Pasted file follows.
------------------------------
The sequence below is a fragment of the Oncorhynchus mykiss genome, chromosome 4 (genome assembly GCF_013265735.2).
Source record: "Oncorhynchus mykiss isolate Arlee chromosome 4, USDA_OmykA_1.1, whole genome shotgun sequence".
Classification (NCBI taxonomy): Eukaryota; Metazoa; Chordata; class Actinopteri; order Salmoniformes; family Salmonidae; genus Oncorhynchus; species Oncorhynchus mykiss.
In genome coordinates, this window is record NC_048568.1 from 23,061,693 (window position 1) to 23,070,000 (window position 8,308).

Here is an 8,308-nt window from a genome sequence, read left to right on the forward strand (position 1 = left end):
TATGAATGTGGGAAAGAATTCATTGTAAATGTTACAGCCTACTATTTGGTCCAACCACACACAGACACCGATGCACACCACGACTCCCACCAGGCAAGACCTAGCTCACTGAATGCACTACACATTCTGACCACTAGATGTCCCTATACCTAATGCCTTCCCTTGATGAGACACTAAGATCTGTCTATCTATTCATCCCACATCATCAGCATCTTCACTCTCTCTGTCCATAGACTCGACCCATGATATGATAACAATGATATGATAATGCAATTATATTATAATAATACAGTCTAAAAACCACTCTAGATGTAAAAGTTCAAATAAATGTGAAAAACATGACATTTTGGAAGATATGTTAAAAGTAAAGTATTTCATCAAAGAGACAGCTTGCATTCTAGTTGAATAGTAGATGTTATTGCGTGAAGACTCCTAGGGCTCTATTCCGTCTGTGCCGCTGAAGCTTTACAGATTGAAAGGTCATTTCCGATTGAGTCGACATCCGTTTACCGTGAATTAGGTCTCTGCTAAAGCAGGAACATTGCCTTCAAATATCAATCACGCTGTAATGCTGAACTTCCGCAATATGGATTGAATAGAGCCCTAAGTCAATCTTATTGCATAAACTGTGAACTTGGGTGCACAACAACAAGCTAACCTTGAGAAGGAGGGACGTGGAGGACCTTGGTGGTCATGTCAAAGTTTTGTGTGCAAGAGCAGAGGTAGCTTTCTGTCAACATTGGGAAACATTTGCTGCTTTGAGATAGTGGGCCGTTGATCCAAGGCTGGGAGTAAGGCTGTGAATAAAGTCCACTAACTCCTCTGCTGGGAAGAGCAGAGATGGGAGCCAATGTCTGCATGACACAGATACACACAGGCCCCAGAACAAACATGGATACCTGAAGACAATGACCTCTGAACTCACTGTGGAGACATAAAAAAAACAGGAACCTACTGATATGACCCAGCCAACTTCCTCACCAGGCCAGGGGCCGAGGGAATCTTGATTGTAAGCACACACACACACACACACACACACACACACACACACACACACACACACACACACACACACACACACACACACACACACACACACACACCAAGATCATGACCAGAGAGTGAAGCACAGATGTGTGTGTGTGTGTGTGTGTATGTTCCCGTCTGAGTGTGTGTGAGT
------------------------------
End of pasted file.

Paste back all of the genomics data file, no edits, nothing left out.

The sequence below is a fragment of the Oncorhynchus mykiss genome, chromosome 4 (genome assembly GCF_013265735.2).
Source record: "Oncorhynchus mykiss isolate Arlee chromosome 4, USDA_OmykA_1.1, whole genome shotgun sequence".
Classification (NCBI taxonomy): Eukaryota; Metazoa; Chordata; class Actinopteri; order Salmoniformes; family Salmonidae; genus Oncorhynchus; species Oncorhynchus mykiss.
In genome coordinates, this window is record NC_048568.1 from 23,061,693 (window position 1) to 23,070,000 (window position 8,308).

Here is an 8,308-nt window from a genome sequence, read left to right on the forward strand (position 1 = left end):
TATGAATGTGGGAAAGAATTCATTGTAAATGTTACAGCCTACTATTTGGTCCAACCACACACAGACACCGATGCACACCACGACTCCCACCAGGCAAGACCTAGCTCACTGAATGCACTACACATTCTGACCACTAGATGTCCCTATACCTAATGCCTTCCCTTGATGAGACACTAAGATCTGTCTATCTATTCATCCCACATCATCAGCATCTTCACTCTCTCTGTCCATAGACTCGACCCATGATATGATAACAATGATATGATAATGCAATTATATTATAATAATACAGTCTAAAAACCACTCTAGATGTAAAAGTTCAAATAAATGTGAAAAACATGACATTTTGGAAGATATGTTAAAAGTAAAGTATTTCATCAAAGAGACAGCTTGCATTCTAGTTGAATAGTAGATGTTATTGCGTGAAGACTCCTAGGGCTCTATTCCGTCTGTGCCGCTGAAGCTTTACAGATTGAAAGGTCATTTCCGATTGAGTCGACATCCGTTTACCGTGAATTAGGTCTCTGCTAAAGCAGGAACATTGCCTTCAAATATCAATCACGCTGTAATGCTGAACTTCCGCAATATGGATTGAATAGAGCCCTAAGTCAATCTTATTGCATAAACTGTGAACTTGGGTGCACAACAACAAGCTAACCTTGAGAAGGAGGGACGTGGAGGACCTTGGTGGTCATGTCAAAGTTTTGTGTGCAAGAGCAGAGGTAGCTTTCTGTCAACATTGGGAAACATTTGCTGCTTTGAGATAGTGGGCCGTTGATCCAAGGCTGGGAGTAAGGCTGTGAATAAAGTCCACTAACTCCTCTGCTGGGAAGAGCAGAGATGGGAGCCAATGTCTGCATGACACAGATACACACAGGCCCCAGAACAAACATGGATACCTGAAGACAATGACCTCTGAACTCACTGTGGAGACATAAAAAAAACAGGAACCTACTGATATGACCCAGCCAACTTCCTCACCAGGCCAGGGGCCGAGGGAATCTTGATTGTAAGCACACACACACACACACACACACACACACACACACACACACACACACACACACACACACACACACACACACACACACACACACACACACCAAGATCATGACCAGAGAGTGAAGCACAGATGTGTGTGTGTGTGTGTGTGTATGTTCCCGTCTGAGTGTGTGTGAGT